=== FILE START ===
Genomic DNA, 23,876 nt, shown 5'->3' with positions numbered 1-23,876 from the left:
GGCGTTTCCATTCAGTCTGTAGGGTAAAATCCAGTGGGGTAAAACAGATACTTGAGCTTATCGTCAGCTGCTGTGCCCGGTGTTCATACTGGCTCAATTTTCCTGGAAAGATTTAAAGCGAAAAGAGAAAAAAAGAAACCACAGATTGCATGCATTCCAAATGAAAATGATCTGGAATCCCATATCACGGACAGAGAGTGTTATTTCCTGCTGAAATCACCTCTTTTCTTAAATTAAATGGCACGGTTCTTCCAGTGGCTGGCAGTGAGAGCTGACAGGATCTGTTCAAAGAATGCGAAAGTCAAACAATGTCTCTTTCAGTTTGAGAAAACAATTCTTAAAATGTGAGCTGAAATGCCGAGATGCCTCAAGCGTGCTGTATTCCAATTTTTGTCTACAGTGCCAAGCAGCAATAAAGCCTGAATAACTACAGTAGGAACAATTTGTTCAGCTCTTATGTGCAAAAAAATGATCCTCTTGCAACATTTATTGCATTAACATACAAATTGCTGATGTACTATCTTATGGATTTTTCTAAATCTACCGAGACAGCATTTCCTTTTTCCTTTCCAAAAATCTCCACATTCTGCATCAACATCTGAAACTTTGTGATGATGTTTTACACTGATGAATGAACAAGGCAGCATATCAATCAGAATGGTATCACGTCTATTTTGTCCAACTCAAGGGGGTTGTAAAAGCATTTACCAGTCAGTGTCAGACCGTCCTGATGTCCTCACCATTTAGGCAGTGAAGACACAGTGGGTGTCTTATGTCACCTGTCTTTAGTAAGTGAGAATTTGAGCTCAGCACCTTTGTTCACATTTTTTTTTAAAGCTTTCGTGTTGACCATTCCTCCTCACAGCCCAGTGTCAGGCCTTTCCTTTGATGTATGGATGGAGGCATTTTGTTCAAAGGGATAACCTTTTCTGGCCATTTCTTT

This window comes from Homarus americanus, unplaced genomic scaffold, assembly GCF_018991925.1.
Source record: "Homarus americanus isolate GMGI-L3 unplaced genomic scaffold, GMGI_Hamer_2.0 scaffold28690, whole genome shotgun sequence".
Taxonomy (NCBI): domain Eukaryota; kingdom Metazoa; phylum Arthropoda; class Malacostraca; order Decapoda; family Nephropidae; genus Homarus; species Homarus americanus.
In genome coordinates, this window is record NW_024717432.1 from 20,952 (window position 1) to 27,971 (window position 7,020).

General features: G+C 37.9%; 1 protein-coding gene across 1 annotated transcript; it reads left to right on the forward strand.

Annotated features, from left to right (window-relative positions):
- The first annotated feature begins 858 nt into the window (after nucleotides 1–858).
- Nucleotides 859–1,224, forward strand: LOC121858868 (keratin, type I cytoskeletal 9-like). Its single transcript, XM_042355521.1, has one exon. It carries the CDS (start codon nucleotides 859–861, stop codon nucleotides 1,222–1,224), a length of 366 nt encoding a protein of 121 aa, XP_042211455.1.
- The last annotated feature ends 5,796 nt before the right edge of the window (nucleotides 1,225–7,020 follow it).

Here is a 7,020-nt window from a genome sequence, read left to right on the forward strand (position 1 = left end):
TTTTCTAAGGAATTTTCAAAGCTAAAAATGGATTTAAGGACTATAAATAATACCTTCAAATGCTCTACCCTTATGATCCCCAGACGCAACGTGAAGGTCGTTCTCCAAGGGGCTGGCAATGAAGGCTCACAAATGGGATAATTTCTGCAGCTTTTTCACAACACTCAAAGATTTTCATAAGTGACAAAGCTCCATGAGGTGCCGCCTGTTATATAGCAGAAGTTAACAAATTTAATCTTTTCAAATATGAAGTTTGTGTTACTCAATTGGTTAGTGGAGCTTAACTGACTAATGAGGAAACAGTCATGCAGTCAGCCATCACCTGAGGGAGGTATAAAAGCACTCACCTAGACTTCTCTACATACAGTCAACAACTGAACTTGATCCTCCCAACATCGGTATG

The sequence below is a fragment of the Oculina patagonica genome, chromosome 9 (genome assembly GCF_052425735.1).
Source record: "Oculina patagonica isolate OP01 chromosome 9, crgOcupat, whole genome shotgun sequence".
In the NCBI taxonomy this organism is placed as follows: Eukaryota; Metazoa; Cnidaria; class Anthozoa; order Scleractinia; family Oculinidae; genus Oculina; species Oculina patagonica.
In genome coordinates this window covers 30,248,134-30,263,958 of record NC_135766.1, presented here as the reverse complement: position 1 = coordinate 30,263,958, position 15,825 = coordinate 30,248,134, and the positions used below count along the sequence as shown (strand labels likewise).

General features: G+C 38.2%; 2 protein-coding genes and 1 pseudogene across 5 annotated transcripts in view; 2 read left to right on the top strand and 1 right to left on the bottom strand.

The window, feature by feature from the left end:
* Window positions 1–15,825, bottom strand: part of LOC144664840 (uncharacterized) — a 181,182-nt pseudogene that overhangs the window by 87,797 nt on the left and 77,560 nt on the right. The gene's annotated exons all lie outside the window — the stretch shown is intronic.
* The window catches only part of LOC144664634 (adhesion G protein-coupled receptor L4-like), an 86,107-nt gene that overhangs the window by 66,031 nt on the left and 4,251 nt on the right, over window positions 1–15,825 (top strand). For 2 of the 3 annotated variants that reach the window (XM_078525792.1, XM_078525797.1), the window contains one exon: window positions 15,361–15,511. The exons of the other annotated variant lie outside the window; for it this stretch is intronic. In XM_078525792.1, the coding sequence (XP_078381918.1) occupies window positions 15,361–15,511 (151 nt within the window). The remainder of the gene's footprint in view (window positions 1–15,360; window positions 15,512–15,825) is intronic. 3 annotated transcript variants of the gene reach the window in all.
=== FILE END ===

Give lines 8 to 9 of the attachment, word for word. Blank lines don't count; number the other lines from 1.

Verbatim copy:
Annotated features, from left to right (window-relative positions):
- The first annotated feature begins 858 nt into the window (after nucleotides 1–858).